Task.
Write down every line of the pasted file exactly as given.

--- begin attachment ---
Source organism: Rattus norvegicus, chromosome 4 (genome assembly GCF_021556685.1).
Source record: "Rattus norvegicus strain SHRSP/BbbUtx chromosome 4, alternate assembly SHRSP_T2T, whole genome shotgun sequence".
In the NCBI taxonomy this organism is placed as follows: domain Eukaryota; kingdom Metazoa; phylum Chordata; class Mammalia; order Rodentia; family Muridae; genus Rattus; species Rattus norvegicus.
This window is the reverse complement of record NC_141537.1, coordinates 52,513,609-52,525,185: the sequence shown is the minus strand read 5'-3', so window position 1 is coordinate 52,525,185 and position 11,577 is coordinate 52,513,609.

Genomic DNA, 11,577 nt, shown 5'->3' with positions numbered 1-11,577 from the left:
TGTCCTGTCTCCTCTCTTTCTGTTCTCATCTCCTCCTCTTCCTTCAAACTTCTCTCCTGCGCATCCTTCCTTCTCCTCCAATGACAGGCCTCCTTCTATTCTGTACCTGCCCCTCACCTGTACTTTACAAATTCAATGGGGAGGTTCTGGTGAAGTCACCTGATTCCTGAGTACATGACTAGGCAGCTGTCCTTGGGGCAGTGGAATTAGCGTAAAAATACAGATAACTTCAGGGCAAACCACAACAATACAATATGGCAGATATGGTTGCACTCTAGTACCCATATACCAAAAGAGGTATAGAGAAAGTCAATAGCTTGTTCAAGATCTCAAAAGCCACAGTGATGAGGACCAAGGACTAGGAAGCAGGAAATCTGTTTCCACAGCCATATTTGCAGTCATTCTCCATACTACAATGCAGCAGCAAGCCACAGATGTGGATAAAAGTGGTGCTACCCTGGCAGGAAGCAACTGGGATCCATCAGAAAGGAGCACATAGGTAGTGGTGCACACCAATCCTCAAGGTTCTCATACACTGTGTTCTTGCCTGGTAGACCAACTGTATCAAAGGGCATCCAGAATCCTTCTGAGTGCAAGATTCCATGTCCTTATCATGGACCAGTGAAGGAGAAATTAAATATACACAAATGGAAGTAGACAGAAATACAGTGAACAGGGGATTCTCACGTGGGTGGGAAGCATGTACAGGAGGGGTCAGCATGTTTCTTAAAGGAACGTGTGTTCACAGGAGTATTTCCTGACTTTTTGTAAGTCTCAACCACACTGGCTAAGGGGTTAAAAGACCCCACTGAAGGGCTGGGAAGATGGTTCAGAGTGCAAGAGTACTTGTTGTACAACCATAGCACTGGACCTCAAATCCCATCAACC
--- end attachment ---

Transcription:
Source organism: Rattus norvegicus, chromosome 4 (genome assembly GCF_021556685.1).
Source record: "Rattus norvegicus strain SHRSP/BbbUtx chromosome 4, alternate assembly SHRSP_T2T, whole genome shotgun sequence".
In the NCBI taxonomy this organism is placed as follows: domain Eukaryota; kingdom Metazoa; phylum Chordata; class Mammalia; order Rodentia; family Muridae; genus Rattus; species Rattus norvegicus.
This window is the reverse complement of record NC_141537.1, coordinates 52,513,609-52,525,185: the sequence shown is the minus strand read 5'-3', so window position 1 is coordinate 52,525,185 and position 11,577 is coordinate 52,513,609.

Genomic DNA, 11,577 nt, shown 5'->3' with positions numbered 1-11,577 from the left:
TGTCCTGTCTCCTCTCTTTCTGTTCTCATCTCCTCCTCTTCCTTCAAACTTCTCTCCTGCGCATCCTTCCTTCTCCTCCAATGACAGGCCTCCTTCTATTCTGTACCTGCCCCTCACCTGTACTTTACAAATTCAATGGGGAGGTTCTGGTGAAGTCACCTGATTCCTGAGTACATGACTAGGCAGCTGTCCTTGGGGCAGTGGAATTAGCGTAAAAATACAGATAACTTCAGGGCAAACCACAACAATACAATATGGCAGATATGGTTGCACTCTAGTACCCATATACCAAAAGAGGTATAGAGAAAGTCAATAGCTTGTTCAAGATCTCAAAAGCCACAGTGATGAGGACCAAGGACTAGGAAGCAGGAAATCTGTTTCCACAGCCATATTTGCAGTCATTCTCCATACTACAATGCAGCAGCAAGCCACAGATGTGGATAAAAGTGGTGCTACCCTGGCAGGAAGCAACTGGGATCCATCAGAAAGGAGCACATAGGTAGTGGTGCACACCAATCCTCAAGGTTCTCATACACTGTGTTCTTGCCTGGTAGACCAACTGTATCAAAGGGCATCCAGAATCCTTCTGAGTGCAAGATTCCATGTCCTTATCATGGACCAGTGAAGGAGAAATTAAATATACACAAATGGAAGTAGACAGAAATACAGTGAACAGGGGATTCTCACGTGGGTGGGAAGCATGTACAGGAGGGGTCAGCATGTTTCTTAAAGGAACGTGTGTTCACAGGAGTATTTCCTGACTTTTTGTAAGTCTCAACCACACTGGCTAAGGGGTTAAAAGACCCCACTGAAGGGCTGGGAAGATGGTTCAGAGTGCAAGAGTACTTGTTGTACAACCATAGCACTGGACCTCAAATCCCATCAACC